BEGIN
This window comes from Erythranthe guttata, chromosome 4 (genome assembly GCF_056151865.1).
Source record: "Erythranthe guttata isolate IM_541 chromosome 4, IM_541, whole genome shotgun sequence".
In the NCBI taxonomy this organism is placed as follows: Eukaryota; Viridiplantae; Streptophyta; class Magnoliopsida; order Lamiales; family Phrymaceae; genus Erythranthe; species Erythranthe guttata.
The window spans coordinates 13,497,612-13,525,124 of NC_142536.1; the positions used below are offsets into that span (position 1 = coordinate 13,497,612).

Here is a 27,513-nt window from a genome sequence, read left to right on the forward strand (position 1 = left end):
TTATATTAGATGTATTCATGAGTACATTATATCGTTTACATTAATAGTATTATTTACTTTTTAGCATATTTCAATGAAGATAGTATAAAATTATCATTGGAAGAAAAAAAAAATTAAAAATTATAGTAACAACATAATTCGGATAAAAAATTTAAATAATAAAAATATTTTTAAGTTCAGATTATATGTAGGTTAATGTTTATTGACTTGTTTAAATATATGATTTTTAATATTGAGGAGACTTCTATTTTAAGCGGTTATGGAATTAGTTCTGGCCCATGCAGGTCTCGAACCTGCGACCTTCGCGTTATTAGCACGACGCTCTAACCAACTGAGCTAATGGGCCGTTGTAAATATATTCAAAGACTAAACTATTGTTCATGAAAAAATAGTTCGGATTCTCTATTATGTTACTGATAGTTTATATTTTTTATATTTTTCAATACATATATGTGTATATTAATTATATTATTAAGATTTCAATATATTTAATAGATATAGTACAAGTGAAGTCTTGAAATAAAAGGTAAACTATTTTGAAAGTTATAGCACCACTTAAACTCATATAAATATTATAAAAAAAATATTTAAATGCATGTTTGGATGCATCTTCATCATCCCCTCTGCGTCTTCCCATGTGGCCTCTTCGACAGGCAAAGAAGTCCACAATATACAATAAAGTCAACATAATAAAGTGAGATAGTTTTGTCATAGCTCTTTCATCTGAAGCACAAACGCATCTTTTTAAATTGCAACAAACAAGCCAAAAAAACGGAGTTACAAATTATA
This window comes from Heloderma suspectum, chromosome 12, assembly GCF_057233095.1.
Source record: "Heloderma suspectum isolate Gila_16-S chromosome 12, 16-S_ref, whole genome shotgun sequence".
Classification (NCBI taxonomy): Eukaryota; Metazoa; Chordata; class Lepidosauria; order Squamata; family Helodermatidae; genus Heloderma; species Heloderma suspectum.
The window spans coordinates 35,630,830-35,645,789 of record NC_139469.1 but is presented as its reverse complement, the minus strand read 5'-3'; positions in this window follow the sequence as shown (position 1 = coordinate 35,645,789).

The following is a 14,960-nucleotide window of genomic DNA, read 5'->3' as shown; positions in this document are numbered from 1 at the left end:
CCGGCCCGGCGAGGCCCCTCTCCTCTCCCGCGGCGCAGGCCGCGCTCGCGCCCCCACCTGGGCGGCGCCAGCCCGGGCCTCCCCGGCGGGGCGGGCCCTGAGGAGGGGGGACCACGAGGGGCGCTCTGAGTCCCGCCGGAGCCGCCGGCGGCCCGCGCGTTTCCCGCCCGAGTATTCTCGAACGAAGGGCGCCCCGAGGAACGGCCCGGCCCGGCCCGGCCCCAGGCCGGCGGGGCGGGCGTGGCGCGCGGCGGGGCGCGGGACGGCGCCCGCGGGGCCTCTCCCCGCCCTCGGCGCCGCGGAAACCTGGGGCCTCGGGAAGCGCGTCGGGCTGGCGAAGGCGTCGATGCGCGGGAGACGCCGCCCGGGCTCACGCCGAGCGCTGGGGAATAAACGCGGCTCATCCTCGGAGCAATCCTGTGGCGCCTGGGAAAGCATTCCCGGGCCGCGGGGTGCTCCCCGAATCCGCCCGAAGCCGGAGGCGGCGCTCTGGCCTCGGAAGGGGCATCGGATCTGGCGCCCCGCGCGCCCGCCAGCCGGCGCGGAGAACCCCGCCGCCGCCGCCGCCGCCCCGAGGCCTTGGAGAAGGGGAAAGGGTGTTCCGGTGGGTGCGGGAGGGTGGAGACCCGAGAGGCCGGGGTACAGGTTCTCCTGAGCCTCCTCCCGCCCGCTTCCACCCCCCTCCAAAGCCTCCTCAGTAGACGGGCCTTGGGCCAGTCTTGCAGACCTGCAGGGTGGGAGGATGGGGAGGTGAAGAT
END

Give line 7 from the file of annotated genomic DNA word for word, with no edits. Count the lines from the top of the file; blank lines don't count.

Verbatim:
This window comes from Heloderma suspectum, chromosome 12, assembly GCF_057233095.1.